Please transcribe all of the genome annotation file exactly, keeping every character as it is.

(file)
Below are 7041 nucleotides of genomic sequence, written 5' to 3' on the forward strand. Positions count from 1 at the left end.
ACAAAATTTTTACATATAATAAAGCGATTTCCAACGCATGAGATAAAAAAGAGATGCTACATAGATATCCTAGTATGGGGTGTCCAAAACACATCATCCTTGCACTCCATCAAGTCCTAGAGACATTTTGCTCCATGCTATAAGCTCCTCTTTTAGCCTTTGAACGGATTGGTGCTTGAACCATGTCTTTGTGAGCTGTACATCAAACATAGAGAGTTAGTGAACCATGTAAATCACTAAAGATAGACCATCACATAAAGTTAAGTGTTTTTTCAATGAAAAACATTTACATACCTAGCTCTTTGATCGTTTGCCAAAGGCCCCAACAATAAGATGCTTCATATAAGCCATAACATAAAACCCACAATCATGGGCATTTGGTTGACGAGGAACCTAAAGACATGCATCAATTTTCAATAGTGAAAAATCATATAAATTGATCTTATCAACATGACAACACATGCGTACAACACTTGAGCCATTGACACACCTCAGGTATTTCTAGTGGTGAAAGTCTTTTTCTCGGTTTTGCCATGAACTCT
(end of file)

Below are 7041 nucleotides of genomic sequence, written 5' to 3' on the forward strand. Positions count from 1 at the left end.
ACAAAATTTTTACATATAATAAAGCGATTTCCAACGCATGAGATAAAAAAGAGATGCTACATAGATATCCTAGTATGGGGTGTCCAAAACACATCATCCTTGCACTCCATCAAGTCCTAGAGACATTTTGCTCCATGCTATAAGCTCCTCTTTTAGCCTTTGAACGGATTGGTGCTTGAACCATGTCTTTGTGAGCTGTACATCAAACATAGAGAGTTAGTGAACCATGTAAATCACTAAAGATAGACCATCACATAAAGTTAAGTGTTTTTTCAATGAAAAACATTTACATACCTAGCTCTTTGATCGTTTGCCAAAGGCCCCAACAATAAGATGCTTCATATAAGCCATAACATAAAACCCACAATCATGGGCATTTGGTTGACGAGGAACCTAAAGACATGCATCAATTTTCAATAGTGAAAAATCATATAAATTGATCTTATCAACATGACAACACATGCGTACAACACTTGAGCCATTGACACACCTCAGGTATTTCTAGTGGTGAAAGTCTTTTTCTCGGTTTTGCCATGAACTCT